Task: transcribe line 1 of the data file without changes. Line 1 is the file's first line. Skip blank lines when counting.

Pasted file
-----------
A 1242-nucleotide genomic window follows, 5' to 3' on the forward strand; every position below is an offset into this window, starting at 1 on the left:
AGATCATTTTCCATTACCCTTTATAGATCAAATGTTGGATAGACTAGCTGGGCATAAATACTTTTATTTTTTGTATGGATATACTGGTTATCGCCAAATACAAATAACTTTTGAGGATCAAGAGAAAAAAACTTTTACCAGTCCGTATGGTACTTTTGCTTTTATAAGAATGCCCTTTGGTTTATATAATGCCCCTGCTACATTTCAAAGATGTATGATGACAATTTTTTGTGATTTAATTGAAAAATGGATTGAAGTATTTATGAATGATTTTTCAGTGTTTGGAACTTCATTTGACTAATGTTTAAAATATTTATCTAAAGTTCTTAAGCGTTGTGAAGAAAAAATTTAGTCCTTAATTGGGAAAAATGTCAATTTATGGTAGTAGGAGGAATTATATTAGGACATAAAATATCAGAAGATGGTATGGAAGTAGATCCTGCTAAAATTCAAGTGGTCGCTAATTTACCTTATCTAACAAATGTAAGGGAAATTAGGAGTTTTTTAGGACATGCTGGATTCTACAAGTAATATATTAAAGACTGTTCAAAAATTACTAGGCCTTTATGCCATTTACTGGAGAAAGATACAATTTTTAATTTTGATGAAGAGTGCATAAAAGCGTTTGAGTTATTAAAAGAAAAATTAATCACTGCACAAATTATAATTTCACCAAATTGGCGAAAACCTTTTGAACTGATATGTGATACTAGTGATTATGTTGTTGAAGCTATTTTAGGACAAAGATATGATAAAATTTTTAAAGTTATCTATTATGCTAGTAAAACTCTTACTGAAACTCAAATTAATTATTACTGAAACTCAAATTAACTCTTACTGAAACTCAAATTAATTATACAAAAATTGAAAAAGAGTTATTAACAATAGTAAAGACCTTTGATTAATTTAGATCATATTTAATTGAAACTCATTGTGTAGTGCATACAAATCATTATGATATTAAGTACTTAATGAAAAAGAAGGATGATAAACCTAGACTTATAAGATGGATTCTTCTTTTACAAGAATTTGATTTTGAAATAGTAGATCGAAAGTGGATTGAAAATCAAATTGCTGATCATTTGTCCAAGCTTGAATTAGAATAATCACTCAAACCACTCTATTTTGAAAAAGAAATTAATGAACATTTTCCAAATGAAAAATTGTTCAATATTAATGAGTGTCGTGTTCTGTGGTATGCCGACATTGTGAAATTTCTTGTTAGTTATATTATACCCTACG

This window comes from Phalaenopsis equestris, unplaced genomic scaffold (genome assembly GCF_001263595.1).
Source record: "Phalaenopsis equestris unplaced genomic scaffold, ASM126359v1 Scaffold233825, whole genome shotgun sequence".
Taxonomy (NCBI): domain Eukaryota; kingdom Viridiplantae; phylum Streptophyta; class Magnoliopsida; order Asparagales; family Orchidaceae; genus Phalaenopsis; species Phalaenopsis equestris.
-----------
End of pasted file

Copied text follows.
A 1242-nucleotide genomic window follows, 5' to 3' on the forward strand; every position below is an offset into this window, starting at 1 on the left: